Events of local interest from 75 (usually) and 25 years ago.
Alma Moates' professional talk was part of a show organized by Oxford’s Lick Skillet Quilt Guild, a local enthusiasts’ outfit with about 60 members, its president said Friday.
The Alabama Department of Environmental Management on Friday announced a New Jersey-based company has filed a plan to clean up the remaining residue of an underground gasoline leak at an Oxford convenience store.
Four panelists are scheduled to speak about their own experiences of racism. Those speakers are Jeh Jeh Pruitt, a Birmingham broadcaster and founder of the Dannon Project; the Rev. Tramaine Solomon, pastor of Lineville’s Spring Hill Baptist Church; Hobson City Mayor Alberta McCrory and Sandra Sudduth, president of the Jacksonville City Council.
There are no big ticket items on Oxford City Schools’ budget for the 2017 fiscal year, the superintendent said Tuesday, though the system aims to finish several smaller school projects and end the next year with a surplus.
Perhaps 500 people walked among police vehicles, fire engines and tents there. The city’s police chief hoped they’d meet some of his officers and other first responders, putting human faces on the agencies that protect them while getting a measure of their equipment and capabilities.
Cable One began launching the new service, branded as GigaOne, in January and plans to expand it to all its markets by the end of the year. The company serves nearly 700,000 customers in 19 states.
Oxford officials on Tuesday hired a graphic designer charged with rebranding the city, and got a first look at a bare-bones budget for the upcoming fiscal year.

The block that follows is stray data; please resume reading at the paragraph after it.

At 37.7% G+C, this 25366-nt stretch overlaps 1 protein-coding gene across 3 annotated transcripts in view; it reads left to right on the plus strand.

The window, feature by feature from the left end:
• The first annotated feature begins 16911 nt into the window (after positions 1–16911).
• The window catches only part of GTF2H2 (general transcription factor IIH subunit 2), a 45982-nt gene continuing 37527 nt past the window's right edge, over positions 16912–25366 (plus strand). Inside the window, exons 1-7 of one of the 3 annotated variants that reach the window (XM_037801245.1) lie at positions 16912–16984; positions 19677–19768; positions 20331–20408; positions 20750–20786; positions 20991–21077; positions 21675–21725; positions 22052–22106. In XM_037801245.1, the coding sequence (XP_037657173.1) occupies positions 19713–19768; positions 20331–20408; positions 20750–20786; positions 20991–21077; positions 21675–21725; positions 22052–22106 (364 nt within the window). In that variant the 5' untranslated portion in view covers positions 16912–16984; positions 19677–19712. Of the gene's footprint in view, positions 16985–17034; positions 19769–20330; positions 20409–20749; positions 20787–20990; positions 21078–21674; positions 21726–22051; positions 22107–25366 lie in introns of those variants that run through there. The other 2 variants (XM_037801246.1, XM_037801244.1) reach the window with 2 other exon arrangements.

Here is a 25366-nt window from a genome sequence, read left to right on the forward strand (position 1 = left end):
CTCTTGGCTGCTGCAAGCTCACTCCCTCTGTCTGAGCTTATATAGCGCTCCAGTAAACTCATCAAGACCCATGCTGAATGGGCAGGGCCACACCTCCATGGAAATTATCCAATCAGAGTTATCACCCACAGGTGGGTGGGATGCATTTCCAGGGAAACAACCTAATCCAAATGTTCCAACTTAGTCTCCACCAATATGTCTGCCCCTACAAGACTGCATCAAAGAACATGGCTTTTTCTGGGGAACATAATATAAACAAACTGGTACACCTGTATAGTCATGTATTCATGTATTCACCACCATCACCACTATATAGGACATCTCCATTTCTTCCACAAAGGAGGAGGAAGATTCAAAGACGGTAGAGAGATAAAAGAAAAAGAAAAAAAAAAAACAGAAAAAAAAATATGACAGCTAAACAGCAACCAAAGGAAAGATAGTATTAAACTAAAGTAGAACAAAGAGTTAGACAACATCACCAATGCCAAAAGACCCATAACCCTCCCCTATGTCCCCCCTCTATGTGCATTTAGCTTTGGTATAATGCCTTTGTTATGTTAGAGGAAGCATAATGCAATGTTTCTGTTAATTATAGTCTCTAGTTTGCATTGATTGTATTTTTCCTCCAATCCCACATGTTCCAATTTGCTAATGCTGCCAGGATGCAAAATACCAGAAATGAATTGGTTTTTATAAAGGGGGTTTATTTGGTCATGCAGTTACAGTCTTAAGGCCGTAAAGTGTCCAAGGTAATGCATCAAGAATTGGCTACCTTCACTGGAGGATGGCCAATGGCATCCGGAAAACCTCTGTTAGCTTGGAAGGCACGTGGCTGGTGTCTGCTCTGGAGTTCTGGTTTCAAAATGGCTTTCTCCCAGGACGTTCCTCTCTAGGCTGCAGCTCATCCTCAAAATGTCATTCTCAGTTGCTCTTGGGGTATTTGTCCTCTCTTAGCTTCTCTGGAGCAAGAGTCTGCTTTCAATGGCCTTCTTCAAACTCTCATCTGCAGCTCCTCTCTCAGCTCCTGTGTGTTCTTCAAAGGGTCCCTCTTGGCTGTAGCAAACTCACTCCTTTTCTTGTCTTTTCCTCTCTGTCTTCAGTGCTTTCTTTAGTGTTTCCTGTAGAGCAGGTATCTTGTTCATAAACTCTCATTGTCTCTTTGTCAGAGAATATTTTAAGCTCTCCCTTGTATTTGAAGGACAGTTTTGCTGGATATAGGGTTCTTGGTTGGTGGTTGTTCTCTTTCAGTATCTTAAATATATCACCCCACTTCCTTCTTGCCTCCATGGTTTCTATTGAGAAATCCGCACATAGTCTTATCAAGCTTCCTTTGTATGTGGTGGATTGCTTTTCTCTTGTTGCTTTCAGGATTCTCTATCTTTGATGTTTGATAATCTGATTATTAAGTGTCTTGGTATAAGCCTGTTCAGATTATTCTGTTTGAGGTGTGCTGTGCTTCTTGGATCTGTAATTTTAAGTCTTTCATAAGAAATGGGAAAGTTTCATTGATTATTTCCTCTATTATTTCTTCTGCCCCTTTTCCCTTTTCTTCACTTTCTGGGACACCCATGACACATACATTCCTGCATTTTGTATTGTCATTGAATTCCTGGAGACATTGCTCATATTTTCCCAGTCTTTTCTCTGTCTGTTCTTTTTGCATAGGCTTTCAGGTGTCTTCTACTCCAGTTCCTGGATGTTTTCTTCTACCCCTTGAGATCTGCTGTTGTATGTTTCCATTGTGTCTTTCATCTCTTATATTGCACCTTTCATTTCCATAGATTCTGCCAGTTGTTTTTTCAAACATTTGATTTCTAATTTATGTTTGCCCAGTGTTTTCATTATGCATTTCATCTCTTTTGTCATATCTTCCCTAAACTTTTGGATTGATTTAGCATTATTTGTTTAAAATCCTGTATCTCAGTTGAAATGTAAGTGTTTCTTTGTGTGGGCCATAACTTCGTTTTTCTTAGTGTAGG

Labor Day is a day off for the American workforce, but that doesn’t mean there aren’t those who must still do their jobs. Many area first responders worked Labor Day to ensure everyone else had a safe holiday.
The grants aren’t for money, according to Main Street director Rod Harris, but valuable time from consultants — the award means help from traffic engineers and landscape designers.
Restricting bathroom access in the name of public safety is not likely a cause the recently re-elected members of Oxford’s City Council will revisit, several of those members said Wednesday.
The council’s newly re-elected members agreed to spend $113,643 repairing the building’s roof and gutters, where leaks, water damage, and rotted wood have been a longstanding problem. Hale Building Company will handle the work, which Waits expects to start within 30 days.
Oxford police Officer Andrew Miller on Tuesday received the city’s Life Saving Commendation for his quick thinking earlier this month, when he saved the life of Sirita Spell.